Since you seem unable to appreciate sarcasm: you have supplied no evidence that a linear trend is a best fit. This web site is FULL of evidence that historic temperature change in relationship to forcings is not linear.

    Those who produce the LOTI data have clearly stated that it underestimates warming or cooling trends.

    These are both evidence that your statement is biased at best, likely irrelevant, and that your continued denials and evasive responses suggest dishonesty. One has to wonder why.

  46. 496
    Jarmo says:

    Re 487,

    When I try to quote papers my posts end up spam. Too many spam words, the computer says.

    Anyway, the papers I mentioned included recent Hansen and Sato paper on paleoclimate and future warming where they argued that since the Eemian was less than one degree warmer (GAT) than today and had 4-6 meters higher sea levels, the set 2 degree limitation for future warming was too little. 2 degrees would mean almost Pliocene warmth and 20 meter sea level rise.

    The Miller paper actually has a graph (Figure 4) where past interglacials, their warming, and Arctic warming were plotted on a chart. 1 degree GAT warming will result 3-4 times more Arctic warming was the message.

    However, the third paper modelled GIS melt during the Eemian and concluded that 45% of the melt was due solar forcing, 55% due temperature rise. They claimed that GIS melt in the future would be less than thought because of smaller solar forcing today.

    In summary, the Eemian solar insolation increase in high northern latitudes produced pronounced Arctic warming and some GIS melt. However, the tropics cooled and hence GAT increased only little.

    Today the solar insolation is less up north and more elsewhere. CO2 will warm the planet more uniformly and also warm the tropics.

    On the basis of this, unless CO2 produces dramatic Arctic warming and tropical cooling (or no change)in the future, the future GAT will rise more than during the Eemian but will not have proportionally similar Arctic temperature or ice melt increases as during the Eemian. I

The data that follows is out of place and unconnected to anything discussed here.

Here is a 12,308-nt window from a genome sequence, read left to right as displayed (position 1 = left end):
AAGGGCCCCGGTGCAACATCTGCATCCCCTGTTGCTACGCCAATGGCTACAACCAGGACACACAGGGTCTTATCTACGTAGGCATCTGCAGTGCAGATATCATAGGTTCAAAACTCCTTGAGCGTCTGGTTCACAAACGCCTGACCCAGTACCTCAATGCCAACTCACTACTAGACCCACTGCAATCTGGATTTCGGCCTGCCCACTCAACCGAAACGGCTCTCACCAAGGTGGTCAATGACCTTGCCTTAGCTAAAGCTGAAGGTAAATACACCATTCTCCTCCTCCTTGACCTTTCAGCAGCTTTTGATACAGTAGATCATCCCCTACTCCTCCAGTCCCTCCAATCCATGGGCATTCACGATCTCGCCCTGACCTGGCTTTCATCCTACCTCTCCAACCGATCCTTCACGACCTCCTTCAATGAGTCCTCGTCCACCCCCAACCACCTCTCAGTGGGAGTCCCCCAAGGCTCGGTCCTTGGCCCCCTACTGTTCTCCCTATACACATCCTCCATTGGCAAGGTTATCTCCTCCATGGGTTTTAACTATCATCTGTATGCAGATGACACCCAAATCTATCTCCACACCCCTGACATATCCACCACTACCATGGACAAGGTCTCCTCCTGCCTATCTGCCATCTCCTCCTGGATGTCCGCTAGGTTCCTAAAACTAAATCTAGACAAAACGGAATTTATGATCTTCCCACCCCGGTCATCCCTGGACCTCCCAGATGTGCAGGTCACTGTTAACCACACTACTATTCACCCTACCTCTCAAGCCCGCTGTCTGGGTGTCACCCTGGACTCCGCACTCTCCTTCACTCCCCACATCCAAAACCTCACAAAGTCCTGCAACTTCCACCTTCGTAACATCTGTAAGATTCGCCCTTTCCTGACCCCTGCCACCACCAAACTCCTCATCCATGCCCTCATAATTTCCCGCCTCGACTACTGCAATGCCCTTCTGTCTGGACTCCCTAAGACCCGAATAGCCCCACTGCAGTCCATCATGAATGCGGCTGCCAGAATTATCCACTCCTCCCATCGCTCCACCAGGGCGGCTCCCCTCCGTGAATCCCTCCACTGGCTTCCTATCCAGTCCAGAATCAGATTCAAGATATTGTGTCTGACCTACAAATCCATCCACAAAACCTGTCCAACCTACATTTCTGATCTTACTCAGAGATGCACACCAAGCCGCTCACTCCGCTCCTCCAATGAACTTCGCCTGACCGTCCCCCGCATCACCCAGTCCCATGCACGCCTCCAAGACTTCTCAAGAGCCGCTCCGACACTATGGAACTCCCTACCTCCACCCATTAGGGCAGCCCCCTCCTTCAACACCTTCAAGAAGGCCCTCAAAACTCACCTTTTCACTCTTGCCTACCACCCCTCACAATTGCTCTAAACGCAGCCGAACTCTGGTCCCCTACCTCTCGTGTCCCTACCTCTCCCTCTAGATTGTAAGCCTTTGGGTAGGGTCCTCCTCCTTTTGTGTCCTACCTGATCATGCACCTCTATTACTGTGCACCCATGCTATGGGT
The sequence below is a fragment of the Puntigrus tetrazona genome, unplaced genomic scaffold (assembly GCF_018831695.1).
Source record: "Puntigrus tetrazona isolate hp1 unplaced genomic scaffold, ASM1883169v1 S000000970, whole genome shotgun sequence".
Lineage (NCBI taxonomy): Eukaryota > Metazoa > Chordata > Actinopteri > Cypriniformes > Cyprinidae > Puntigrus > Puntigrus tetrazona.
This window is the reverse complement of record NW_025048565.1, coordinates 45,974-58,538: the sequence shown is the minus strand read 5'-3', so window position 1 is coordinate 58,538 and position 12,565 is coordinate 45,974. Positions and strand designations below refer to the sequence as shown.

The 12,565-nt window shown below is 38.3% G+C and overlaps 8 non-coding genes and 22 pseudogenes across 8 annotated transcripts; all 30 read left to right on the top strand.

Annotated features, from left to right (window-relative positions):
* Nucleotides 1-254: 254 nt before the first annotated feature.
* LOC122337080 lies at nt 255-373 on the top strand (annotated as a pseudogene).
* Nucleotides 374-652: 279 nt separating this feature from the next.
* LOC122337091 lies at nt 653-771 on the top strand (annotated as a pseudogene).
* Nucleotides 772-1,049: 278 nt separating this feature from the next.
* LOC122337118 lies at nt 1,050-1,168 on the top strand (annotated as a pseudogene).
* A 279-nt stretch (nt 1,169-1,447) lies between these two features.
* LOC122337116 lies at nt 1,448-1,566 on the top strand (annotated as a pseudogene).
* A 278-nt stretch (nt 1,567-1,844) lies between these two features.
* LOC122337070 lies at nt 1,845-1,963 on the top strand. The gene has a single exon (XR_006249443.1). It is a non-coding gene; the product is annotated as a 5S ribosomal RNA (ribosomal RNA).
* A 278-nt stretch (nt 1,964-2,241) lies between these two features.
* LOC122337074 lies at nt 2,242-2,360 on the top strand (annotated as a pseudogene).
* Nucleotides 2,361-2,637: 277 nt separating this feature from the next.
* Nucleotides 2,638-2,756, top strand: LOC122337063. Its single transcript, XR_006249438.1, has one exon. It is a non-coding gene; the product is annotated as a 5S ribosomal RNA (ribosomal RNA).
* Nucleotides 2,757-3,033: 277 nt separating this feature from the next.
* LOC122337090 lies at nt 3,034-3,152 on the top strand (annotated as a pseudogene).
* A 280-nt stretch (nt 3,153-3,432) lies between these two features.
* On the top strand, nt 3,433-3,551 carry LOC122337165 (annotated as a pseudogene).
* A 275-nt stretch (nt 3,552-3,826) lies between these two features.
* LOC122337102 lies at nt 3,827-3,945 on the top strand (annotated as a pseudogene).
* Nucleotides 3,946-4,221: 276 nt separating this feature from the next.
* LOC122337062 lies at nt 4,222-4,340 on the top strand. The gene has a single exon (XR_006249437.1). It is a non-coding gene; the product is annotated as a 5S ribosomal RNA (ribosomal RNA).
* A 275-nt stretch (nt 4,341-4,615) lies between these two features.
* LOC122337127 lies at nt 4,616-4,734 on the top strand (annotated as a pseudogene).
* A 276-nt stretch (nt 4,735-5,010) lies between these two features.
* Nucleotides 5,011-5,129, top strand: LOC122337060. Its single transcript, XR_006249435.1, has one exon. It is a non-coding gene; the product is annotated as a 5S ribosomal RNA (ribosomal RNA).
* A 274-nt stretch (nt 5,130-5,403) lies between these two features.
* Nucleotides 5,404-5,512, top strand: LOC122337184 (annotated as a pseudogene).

47. 497
    Dan H. says:

    I you even read my posts, you will know that I have said that a linear trend is not the best fit to the data. However, the data does appear to oscillate about the linear increase. But don’t take my word for it, read was others have to say:–Xiuan-MeteorAtmosPhys-2007-d1227bc1-3183-456f-a935-69c263af1904.pdf

  48. 498
    Jim Larsen says:

    480 Ray said, “unless you have several periods of data or a known periodic forcing of the system, it is simply silly to attribute periodicity to the system.”

    But it’s also unreasonable to rule it out. Since the things which show that this isn’t the crest of a cycle are complicated and perhaps need caveat, we’re performing an experiment. It’s taken 14 years so far, but when warming (instead of cooling) cranks up again, the Monoskeptics will shed membership and prestige. Given that by then we’ll have three(?) more years of science, cohort replacement, and ice melt, odds are that enough of the public will “go AGW” to initiate a big push to reduce carbon emissions. This mind-shift will be enhanced as renewables drop towards or below parity – it’s nice to save money by saving the world.

    So I’m cheering for some nice warm weather over the next few years. We’ll get the message across!

    “AGW works mostly in winter. This is what winters are going to be like!”

  49. 499
    Hank Roberts says:

    > the data does appear to oscillate about the linear increase.

    Ah, “does appear” — such careful language.

    Anyone can claim something appears to be there.

    Dan H. presumes a linear increase, and presumes an oscillation.

    Neither presumption holds up — those aren’t in the data.

    Tamino, last November, quoted Dan H.’s misstatements about this, and did the math.

    Readers should examine those ideas closely.

  50. 500